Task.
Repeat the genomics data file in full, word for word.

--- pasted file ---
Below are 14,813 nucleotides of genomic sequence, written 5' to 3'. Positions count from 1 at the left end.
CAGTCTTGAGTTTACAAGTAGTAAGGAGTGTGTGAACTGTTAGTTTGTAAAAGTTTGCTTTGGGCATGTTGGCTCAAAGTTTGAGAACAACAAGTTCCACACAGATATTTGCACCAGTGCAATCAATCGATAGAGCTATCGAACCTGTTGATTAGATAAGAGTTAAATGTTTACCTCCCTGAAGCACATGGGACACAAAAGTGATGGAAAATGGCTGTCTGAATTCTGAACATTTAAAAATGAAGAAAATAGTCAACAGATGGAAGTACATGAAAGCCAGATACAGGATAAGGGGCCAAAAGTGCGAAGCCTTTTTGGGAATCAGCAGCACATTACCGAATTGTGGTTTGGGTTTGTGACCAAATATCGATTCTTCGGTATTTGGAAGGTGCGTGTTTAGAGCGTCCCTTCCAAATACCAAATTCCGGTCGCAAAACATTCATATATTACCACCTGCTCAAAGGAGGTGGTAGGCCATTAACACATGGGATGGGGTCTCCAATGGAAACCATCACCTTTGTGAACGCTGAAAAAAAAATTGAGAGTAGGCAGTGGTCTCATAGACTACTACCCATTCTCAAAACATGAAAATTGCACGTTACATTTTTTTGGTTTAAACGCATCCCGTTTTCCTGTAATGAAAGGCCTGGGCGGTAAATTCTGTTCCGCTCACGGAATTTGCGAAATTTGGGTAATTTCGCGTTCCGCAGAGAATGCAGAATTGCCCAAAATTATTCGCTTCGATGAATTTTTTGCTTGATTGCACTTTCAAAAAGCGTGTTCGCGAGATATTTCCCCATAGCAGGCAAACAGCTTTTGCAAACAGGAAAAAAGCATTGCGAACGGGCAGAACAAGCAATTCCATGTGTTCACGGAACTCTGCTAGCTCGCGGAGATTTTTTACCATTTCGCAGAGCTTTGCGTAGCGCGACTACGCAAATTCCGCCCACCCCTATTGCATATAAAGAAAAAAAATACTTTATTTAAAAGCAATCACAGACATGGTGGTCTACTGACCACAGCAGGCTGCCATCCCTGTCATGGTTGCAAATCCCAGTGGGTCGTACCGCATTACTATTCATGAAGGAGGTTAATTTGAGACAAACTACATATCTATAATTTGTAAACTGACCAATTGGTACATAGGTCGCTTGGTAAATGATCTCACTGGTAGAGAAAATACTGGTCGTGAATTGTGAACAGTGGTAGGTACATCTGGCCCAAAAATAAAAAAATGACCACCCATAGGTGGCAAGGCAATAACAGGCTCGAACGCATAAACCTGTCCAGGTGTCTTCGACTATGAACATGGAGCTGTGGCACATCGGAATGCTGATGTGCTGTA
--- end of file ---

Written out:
Below are 14,813 nucleotides of genomic sequence, written 5' to 3'. Positions count from 1 at the left end.
CAGTCTTGAGTTTACAAGTAGTAAGGAGTGTGTGAACTGTTAGTTTGTAAAAGTTTGCTTTGGGCATGTTGGCTCAAAGTTTGAGAACAACAAGTTCCACACAGATATTTGCACCAGTGCAATCAATCGATAGAGCTATCGAACCTGTTGATTAGATAAGAGTTAAATGTTTACCTCCCTGAAGCACATGGGACACAAAAGTGATGGAAAATGGCTGTCTGAATTCTGAACATTTAAAAATGAAGAAAATAGTCAACAGATGGAAGTACATGAAAGCCAGATACAGGATAAGGGGCCAAAAGTGCGAAGCCTTTTTGGGAATCAGCAGCACATTACCGAATTGTGGTTTGGGTTTGTGACCAAATATCGATTCTTCGGTATTTGGAAGGTGCGTGTTTAGAGCGTCCCTTCCAAATACCAAATTCCGGTCGCAAAACATTCATATATTACCACCTGCTCAAAGGAGGTGGTAGGCCATTAACACATGGGATGGGGTCTCCAATGGAAACCATCACCTTTGTGAACGCTGAAAAAAAAATTGAGAGTAGGCAGTGGTCTCATAGACTACTACCCATTCTCAAAACATGAAAATTGCACGTTACATTTTTTTGGTTTAAACGCATCCCGTTTTCCTGTAATGAAAGGCCTGGGCGGTAAATTCTGTTCCGCTCACGGAATTTGCGAAATTTGGGTAATTTCGCGTTCCGCAGAGAATGCAGAATTGCCCAAAATTATTCGCTTCGATGAATTTTTTGCTTGATTGCACTTTCAAAAAGCGTGTTCGCGAGATATTTCCCCATAGCAGGCAAACAGCTTTTGCAAACAGGAAAAAAGCATTGCGAACGGGCAGAACAAGCAATTCCATGTGTTCACGGAACTCTGCTAGCTCGCGGAGATTTTTTACCATTTCGCAGAGCTTTGCGTAGCGCGACTACGCAAATTCCGCCCACCCCTATTGCATATAAAGAAAAAAAATACTTTATTTAAAAGCAATCACAGACATGGTGGTCTACTGACCACAGCAGGCTGCCATCCCTGTCATGGTTGCAAATCCCAGTGGGTCGTACCGCATTACTATTCATGAAGGAGGTTAATTTGAGACAAACTACATATCTATAATTTGTAAACTGACCAATTGGTACATAGGTCGCTTGGTAAATGATCTCACTGGTAGAGAAAATACTGGTCGTGAATTGTGAACAGTGGTAGGTACATCTGGCCCAAAAATAAAAAAATGACCACCCATAGGTGGCAAGGCAATAACAGGCTCGAACGCATAAACCTGTCCAGGTGTCTTCGACTATGAACATGGAGCTGTGGCACATCGGAATGCTGATGTGCTGTA